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Just plain brawn makes me yawn

I have had some wonderful, energizing weeks of teaching recently. Besides really liking and connecting with these lovely humans, one of the reasons I have especially enjoyed these past six weeks or so is that I have been teaching a number of the same students consistently and they are experiencing noticeably positive, fundamental changes in their singing lesson after lesson. There is always an initial improvement, but just like any other form of exercise, developing the voice takes time, consistency, hard work, and COURAGE to achieve results that last. I know this, I teach this, I witness it all the time with my students, have experienced it first hand in my own singing, so why is it I temporarily forgot about this process as I embarked upon a different but related course of training?

The big reveal: I have started working out with a personal trainer. (I know, crazy, huh?) At first it was terribly difficult and actually rather demoralizing and unquestionably humbling as I discovered how truly out of shape I am, how weak, how jelly-like! And then, of course, there was (is) the incredible soreness afterwards, sometimes to the point of immobility. However, in the past few weeks I have noticed both my body and my mind have changed suddenly and significantly. Yes, I am noticing more tonicity in my muscles, more endurance, etc…but it’s the mental aspect that is more profound. The first and perhaps most surprising change is that I actually look forward to the sessions now. I approach them as an adventure and wonder what I will push my mind and body to do that day, with the essential element of Ed’s positive, persistent motivation and instruction, of course. Which brings me to the second huge realization and change in my thinking: the workouts are hard, sometimes seemingly impossible, but I have learned that I can do them, maybe slowly, but certainly surely. And I want to do them, which is perhaps even more amazing. I would never have been able to accomplish these physical feats on my own before embarking on this course of training, not only because I did not have the technical knowledge, but more importantly, I did not have the mental fortitude to do them. I needed the guidance of an expert teacher with the passion, patience and technical expertise to guide me through the dark forest of my fear, the stumbling block to all change. Having someone help me get over my fears, making me literally and figuratively jump in with both feet, pushing my mind and body past their comfort zones is the only way to see true change and always brings me amazing, positive results. Which brings me back to the vocal corollary… (You didn’t think this post was going to be all about CrossFit, did ya?)

Since I started working out in this way, I have been reminded over and over again of my decade of lessons with Cornelius, especially the first few grueling years when he was completely restructuring my voice. (Oh how I miss my voice lessons and the exhortations of Mr. Reid!) In Cornelius, I found what I needed so desperately:  a teacher of unrivaled technical brilliance with unparalleled insight into both the vocal mechanism as well as into the psyche** of the singer as it relates to the act of singing. And, thankfully, he was all about the work, the discovery, the next level of achievement; no hidden agendas, no fatherly instincts, just professional and yet personal. Furthermore, since I completely trusted Cornelius, as I do Ed, I could totally give myself over to the experience, no matter how demanding, knowing that he had my best interests at heart and I would be that much stronger and healthier for it, mentally, physically, and vocally. For me there is something very exhilarating and motivating about submitting myself to this kind of focused, intensive work for a designated and finite period of time under the tutelage of a master technician/teacher. The lesson/session forces me to face my fears, confront obstacles and make positive, profound changes- no procrastinating allowed! Cornelius challenged me to uncover my vocal flaws, expose them to the harsh light of day and actually fix them instead of artfully covering them back up.  Just as I thought I could never in a million years make it through the “Filthy Fifty” (look it up, it’s horrific!), nor did I ever think anyone could ever solve my tremolo (a very fast vibrato, FYI). But I did in fact make it through the entire “Filthy Fifty” without expiring on the spot and Cornelius successfully eradicated my tremolo! So, it took me 53 minutes to do the workout and it took a few years of 3 or 4 lessons a week to get rid of all the constriction causing the tremolo. But when all is said and done, I have come to believe (grudgingly, I’ll admit) that it doesn’t matter how long it takes when the results are so amazing and important. Obviously I need to learn this lesson more than once: hard work, patience and persistence with the right guidance equals success! Here’s to the “Filthy Fifty” in 45 minutes and always more beautiful, healthy singing for everyone!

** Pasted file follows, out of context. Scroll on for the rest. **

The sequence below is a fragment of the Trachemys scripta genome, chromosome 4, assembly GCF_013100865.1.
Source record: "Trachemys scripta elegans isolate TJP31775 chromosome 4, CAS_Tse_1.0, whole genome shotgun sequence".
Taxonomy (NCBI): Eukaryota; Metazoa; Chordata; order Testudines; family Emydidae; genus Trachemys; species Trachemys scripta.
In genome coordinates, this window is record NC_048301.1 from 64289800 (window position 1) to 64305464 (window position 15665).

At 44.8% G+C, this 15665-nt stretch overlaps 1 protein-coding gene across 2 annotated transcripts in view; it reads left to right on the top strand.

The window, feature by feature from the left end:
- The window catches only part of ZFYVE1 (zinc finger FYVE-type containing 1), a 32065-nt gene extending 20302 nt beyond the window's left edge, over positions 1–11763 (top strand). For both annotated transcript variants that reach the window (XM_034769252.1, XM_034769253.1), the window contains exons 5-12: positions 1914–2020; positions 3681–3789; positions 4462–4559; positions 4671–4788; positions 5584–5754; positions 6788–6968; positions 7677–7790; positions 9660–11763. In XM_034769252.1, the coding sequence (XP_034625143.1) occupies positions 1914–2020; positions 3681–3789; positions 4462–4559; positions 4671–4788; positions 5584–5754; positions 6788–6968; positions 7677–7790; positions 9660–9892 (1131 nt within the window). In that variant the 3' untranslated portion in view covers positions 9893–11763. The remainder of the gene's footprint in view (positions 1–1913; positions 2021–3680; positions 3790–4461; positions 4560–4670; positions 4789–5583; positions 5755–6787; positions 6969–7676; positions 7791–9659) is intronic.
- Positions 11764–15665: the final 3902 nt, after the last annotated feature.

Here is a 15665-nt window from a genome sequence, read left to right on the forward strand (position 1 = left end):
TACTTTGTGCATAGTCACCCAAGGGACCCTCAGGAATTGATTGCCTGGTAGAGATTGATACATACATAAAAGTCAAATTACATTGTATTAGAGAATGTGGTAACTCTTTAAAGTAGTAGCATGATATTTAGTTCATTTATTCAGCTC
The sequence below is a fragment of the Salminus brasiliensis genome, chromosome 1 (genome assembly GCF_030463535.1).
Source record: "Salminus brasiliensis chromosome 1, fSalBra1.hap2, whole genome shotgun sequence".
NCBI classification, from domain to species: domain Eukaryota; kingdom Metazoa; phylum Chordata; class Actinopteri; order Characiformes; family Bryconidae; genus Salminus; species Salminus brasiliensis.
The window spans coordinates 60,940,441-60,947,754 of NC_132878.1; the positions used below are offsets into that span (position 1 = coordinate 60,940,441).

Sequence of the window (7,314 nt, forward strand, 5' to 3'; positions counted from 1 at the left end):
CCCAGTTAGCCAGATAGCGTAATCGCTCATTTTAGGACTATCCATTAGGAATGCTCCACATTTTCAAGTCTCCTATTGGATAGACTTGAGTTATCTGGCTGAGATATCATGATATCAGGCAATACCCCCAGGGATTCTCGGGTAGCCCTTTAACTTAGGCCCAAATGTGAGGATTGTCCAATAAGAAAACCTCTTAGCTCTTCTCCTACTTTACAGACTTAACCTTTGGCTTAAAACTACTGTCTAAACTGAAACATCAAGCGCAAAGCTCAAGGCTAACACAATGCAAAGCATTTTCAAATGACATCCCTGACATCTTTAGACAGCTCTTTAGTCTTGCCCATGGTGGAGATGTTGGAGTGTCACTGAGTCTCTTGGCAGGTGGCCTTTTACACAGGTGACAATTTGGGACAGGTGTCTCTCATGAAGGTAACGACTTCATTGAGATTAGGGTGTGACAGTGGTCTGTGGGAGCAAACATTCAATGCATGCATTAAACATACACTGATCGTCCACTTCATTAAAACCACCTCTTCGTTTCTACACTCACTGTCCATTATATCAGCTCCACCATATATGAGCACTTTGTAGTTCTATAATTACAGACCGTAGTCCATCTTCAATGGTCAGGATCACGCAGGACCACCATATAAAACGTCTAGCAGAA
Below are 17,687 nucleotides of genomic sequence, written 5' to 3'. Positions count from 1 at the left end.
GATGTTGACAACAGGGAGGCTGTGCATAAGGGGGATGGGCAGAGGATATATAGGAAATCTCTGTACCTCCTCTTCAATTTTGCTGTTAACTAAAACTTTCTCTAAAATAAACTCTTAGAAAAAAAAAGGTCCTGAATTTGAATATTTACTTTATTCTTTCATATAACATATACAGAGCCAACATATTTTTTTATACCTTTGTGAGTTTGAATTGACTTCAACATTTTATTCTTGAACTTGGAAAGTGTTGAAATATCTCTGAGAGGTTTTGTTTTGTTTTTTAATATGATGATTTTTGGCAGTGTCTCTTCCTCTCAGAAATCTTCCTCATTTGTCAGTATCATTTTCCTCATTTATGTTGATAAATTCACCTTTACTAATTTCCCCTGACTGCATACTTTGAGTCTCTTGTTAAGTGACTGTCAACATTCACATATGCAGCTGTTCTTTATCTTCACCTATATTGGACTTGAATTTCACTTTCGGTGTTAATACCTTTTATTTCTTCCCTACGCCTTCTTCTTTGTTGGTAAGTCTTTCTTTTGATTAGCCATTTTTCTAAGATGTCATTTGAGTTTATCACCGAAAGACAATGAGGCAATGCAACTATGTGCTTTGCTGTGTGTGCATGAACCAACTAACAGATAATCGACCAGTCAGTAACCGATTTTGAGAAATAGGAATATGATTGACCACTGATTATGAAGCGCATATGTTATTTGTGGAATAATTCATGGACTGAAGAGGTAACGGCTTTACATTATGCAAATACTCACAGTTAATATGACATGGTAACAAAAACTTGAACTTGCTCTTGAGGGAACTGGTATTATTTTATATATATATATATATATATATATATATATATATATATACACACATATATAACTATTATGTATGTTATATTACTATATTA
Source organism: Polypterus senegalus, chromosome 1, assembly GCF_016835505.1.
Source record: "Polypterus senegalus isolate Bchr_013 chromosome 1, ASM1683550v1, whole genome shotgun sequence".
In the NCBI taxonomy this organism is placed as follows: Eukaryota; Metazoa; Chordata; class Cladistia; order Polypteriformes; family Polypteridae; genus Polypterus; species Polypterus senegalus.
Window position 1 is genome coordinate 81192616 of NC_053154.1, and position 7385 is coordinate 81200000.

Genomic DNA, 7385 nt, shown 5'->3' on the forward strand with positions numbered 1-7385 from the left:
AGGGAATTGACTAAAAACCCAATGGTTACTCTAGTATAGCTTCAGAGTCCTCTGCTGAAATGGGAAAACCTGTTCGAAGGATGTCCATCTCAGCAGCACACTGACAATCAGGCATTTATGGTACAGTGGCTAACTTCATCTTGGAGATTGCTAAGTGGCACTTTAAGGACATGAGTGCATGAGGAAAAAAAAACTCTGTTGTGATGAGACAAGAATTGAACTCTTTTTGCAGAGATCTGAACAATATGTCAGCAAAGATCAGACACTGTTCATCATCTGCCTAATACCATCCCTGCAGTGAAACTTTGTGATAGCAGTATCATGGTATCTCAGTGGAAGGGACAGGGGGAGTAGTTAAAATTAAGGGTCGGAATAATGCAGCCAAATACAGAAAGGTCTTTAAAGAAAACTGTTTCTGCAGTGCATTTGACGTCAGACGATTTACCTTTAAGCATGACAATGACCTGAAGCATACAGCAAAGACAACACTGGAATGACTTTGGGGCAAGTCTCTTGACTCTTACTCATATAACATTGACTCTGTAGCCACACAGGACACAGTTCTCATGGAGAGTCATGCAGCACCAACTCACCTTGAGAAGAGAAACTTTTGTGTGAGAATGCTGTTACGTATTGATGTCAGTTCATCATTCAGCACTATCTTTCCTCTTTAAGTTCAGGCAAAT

**I highly recommend reading Mr. Reid’s Voice: Psyche and Soma.

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